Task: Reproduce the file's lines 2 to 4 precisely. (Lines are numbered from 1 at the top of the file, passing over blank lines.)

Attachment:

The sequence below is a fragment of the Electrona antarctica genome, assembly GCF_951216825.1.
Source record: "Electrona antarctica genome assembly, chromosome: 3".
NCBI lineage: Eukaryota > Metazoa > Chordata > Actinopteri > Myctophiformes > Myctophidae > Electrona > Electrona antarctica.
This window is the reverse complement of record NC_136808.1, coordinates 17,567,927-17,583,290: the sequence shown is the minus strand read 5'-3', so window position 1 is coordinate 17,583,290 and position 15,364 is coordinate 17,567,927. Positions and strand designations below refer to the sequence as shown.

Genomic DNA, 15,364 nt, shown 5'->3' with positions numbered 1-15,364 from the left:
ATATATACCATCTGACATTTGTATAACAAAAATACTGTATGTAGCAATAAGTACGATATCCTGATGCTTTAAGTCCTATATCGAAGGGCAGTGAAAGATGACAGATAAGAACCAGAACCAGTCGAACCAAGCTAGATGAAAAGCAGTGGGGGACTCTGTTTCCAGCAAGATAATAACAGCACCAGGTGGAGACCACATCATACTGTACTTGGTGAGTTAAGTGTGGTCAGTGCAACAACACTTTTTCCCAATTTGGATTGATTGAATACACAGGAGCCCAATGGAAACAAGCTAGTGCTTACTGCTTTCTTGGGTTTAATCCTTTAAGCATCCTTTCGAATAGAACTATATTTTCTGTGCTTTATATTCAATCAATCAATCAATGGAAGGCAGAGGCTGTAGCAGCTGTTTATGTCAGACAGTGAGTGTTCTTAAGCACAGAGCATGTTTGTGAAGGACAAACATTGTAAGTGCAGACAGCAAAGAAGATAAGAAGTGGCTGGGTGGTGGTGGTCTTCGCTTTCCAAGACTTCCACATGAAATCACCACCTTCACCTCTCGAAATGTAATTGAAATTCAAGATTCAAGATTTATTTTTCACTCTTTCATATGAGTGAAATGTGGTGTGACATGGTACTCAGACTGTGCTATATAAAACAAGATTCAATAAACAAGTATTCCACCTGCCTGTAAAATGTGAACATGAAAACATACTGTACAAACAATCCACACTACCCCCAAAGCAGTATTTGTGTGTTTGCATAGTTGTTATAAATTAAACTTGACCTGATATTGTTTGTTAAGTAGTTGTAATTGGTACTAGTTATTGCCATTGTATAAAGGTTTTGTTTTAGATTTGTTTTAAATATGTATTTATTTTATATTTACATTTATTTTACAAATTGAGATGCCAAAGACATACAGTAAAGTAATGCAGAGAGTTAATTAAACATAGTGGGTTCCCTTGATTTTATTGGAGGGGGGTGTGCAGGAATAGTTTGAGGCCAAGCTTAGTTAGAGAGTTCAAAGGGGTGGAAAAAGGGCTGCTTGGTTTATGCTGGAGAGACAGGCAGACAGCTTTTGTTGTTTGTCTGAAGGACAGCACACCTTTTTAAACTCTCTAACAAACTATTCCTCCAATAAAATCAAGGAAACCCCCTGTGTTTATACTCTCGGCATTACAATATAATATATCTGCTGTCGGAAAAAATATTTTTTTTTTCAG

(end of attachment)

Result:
Source record: "Electrona antarctica genome assembly, chromosome: 3".
NCBI lineage: Eukaryota > Metazoa > Chordata > Actinopteri > Myctophiformes > Myctophidae > Electrona > Electrona antarctica.
This window is the reverse complement of record NC_136808.1, coordinates 17,567,927-17,583,290: the sequence shown is the minus strand read 5'-3', so window position 1 is coordinate 17,583,290 and position 15,364 is coordinate 17,567,927. Positions and strand designations below refer to the sequence as shown.